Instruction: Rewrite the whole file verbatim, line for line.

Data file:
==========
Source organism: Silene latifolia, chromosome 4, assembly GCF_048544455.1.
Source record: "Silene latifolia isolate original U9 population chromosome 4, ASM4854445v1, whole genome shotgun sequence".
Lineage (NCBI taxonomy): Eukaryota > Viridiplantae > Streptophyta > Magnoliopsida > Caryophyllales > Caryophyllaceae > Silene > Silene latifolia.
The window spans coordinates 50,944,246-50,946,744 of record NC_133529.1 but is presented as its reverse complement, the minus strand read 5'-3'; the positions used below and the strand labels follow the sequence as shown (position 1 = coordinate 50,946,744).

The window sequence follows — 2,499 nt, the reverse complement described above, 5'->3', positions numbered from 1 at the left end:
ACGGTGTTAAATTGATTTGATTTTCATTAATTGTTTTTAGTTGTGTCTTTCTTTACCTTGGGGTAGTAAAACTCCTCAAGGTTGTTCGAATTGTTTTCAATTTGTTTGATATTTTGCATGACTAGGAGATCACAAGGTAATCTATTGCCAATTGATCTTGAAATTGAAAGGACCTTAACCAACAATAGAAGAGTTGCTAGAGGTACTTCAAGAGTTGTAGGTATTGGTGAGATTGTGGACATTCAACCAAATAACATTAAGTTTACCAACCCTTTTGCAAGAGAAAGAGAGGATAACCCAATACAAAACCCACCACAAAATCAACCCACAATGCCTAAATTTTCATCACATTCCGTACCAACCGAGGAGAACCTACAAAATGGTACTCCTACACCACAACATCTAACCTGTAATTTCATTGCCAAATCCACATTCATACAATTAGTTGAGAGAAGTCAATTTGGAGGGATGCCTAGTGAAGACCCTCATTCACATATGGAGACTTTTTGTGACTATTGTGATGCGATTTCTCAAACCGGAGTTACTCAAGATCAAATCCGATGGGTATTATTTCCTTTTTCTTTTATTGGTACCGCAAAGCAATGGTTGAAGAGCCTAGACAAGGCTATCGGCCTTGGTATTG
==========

Source organism: Silene latifolia, chromosome 4, assembly GCF_048544455.1.
Source record: "Silene latifolia isolate original U9 population chromosome 4, ASM4854445v1, whole genome shotgun sequence".
Lineage (NCBI taxonomy): Eukaryota > Viridiplantae > Streptophyta > Magnoliopsida > Caryophyllales > Caryophyllaceae > Silene > Silene latifolia.
The window spans coordinates 50,944,246-50,946,744 of record NC_133529.1 but is presented as its reverse complement, the minus strand read 5'-3'; the positions used below and the strand labels follow the sequence as shown (position 1 = coordinate 50,946,744).

The window sequence follows — 2,499 nt, the reverse complement described above, 5'->3', positions numbered from 1 at the left end:
ACGGTGTTAAATTGATTTGATTTTCATTAATTGTTTTTAGTTGTGTCTTTCTTTACCTTGGGGTAGTAAAACTCCTCAAGGTTGTTCGAATTGTTTTCAATTTGTTTGATATTTTGCATGACTAGGAGATCACAAGGTAATCTATTGCCAATTGATCTTGAAATTGAAAGGACCTTAACCAACAATAGAAGAGTTGCTAGAGGTACTTCAAGAGTTGTAGGTATTGGTGAGATTGTGGACATTCAACCAAATAACATTAAGTTTACCAACCCTTTTGCAAGAGAAAGAGAGGATAACCCAATACAAAACCCACCACAAAATCAACCCACAATGCCTAAATTTTCATCACATTCCGTACCAACCGAGGAGAACCTACAAAATGGTACTCCTACACCACAACATCTAACCTGTAATTTCATTGCCAAATCCACATTCATACAATTAGTTGAGAGAAGTCAATTTGGAGGGATGCCTAGTGAAGACCCTCATTCACATATGGAGACTTTTTGTGACTATTGTGATGCGATTTCTCAAACCGGAGTTACTCAAGATCAAATCCGATGGGTATTATTTCCTTTTTCTTTTATTGGTACCGCAAAGCAATGGTTGAAGAGCCTAGACAAGGCTATCGGCCTTGGTATTG